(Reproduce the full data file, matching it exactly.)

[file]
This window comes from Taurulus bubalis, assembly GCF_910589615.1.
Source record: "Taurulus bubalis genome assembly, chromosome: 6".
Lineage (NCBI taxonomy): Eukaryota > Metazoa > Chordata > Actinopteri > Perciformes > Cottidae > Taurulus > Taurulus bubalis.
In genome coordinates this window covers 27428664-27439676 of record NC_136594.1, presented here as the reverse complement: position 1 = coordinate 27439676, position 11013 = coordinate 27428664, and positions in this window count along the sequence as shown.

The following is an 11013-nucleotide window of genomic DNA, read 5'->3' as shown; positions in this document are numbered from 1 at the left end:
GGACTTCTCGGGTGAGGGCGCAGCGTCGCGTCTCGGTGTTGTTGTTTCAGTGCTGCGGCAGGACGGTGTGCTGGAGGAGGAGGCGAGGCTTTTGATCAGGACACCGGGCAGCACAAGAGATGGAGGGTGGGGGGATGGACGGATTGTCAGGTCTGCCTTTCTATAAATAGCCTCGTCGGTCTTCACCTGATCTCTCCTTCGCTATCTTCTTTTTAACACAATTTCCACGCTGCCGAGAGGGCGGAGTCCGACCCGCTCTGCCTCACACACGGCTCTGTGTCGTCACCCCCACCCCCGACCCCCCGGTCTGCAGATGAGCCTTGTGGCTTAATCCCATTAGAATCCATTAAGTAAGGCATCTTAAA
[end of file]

This window comes from Taurulus bubalis, assembly GCF_910589615.1.
Source record: "Taurulus bubalis genome assembly, chromosome: 6".
Lineage (NCBI taxonomy): Eukaryota > Metazoa > Chordata > Actinopteri > Perciformes > Cottidae > Taurulus > Taurulus bubalis.
In genome coordinates this window covers 27428664-27439676 of record NC_136594.1, presented here as the reverse complement: position 1 = coordinate 27439676, position 11013 = coordinate 27428664, and positions in this window count along the sequence as shown.

The following is an 11013-nucleotide window of genomic DNA, read 5'->3' as shown; positions in this document are numbered from 1 at the left end:
GGACTTCTCGGGTGAGGGCGCAGCGTCGCGTCTCGGTGTTGTTGTTTCAGTGCTGCGGCAGGACGGTGTGCTGGAGGAGGAGGCGAGGCTTTTGATCAGGACACCGGGCAGCACAAGAGATGGAGGGTGGGGGGATGGACGGATTGTCAGGTCTGCCTTTCTATAAATAGCCTCGTCGGTCTTCACCTGATCTCTCCTTCGCTATCTTCTTTTTAACACAATTTCCACGCTGCCGAGAGGGCGGAGTCCGACCCGCTCTGCCTCACACACGGCTCTGTGTCGTCACCCCCACCCCCGACCCCCCGGTCTGCAGATGAGCCTTGTGGCTTAATCCCATTAGAATCCATTAAGTAAGGCATCTTAAA